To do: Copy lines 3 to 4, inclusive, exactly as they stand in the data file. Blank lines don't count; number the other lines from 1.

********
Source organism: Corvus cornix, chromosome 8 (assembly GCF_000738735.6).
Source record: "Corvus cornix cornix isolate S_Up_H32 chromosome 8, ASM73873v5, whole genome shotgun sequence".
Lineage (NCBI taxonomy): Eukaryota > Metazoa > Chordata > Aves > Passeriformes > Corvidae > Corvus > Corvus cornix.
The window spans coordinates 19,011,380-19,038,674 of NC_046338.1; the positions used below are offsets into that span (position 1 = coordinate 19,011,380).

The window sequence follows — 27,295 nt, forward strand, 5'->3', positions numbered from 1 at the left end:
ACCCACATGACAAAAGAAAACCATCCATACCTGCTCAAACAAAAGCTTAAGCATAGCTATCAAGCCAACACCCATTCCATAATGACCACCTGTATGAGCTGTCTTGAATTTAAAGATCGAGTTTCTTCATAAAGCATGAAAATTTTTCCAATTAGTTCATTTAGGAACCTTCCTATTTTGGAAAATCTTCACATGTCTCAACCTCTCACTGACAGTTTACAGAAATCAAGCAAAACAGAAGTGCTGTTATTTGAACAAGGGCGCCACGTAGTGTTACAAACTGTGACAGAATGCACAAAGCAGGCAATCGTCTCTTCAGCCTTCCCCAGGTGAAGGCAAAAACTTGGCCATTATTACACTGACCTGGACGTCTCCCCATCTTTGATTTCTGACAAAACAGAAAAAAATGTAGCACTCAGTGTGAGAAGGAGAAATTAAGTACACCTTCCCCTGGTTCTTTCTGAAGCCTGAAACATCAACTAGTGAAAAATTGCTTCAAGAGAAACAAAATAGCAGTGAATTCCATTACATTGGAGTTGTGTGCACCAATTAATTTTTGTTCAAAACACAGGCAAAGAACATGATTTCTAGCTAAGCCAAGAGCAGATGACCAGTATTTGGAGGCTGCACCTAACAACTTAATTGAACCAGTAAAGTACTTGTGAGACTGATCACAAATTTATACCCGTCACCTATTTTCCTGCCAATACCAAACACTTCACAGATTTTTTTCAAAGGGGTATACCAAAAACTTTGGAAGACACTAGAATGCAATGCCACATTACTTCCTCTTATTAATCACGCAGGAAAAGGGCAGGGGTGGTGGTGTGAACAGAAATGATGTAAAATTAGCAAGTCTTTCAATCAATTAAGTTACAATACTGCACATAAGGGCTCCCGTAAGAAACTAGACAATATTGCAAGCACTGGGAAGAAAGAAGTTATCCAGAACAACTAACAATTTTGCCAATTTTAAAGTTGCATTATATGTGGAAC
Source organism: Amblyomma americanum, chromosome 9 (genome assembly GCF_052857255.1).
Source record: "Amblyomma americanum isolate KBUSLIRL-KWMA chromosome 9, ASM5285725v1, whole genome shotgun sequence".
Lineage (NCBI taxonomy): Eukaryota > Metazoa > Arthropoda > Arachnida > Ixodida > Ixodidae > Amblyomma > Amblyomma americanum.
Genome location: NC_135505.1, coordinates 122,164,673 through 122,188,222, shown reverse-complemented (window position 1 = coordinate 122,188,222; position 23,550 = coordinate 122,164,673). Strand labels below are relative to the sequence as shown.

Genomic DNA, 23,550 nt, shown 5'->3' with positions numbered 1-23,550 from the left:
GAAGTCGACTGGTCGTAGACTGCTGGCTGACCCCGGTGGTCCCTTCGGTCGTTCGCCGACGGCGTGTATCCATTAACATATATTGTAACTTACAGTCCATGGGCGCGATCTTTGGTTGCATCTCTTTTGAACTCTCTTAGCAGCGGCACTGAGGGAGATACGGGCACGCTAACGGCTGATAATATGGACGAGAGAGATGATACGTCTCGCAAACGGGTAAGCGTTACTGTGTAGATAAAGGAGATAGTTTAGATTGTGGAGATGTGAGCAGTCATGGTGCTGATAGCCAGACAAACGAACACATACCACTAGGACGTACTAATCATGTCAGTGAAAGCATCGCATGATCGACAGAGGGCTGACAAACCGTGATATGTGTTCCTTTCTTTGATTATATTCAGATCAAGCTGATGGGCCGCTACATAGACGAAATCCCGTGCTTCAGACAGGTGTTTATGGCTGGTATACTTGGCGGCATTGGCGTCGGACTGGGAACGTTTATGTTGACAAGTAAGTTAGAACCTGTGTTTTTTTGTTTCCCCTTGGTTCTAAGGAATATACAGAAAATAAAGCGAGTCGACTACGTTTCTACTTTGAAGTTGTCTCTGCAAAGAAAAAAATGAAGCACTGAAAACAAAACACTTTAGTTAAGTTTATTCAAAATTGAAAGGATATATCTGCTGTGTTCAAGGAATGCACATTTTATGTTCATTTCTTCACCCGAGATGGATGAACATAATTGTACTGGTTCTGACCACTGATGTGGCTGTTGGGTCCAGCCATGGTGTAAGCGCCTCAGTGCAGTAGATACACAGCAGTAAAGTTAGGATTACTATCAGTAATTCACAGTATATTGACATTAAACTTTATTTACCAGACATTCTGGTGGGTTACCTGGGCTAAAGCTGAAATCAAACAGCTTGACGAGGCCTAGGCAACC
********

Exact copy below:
Lineage (NCBI taxonomy): Eukaryota > Metazoa > Chordata > Aves > Passeriformes > Corvidae > Corvus > Corvus cornix.
The window spans coordinates 19,011,380-19,038,674 of NC_046338.1; the positions used below are offsets into that span (position 1 = coordinate 19,011,380).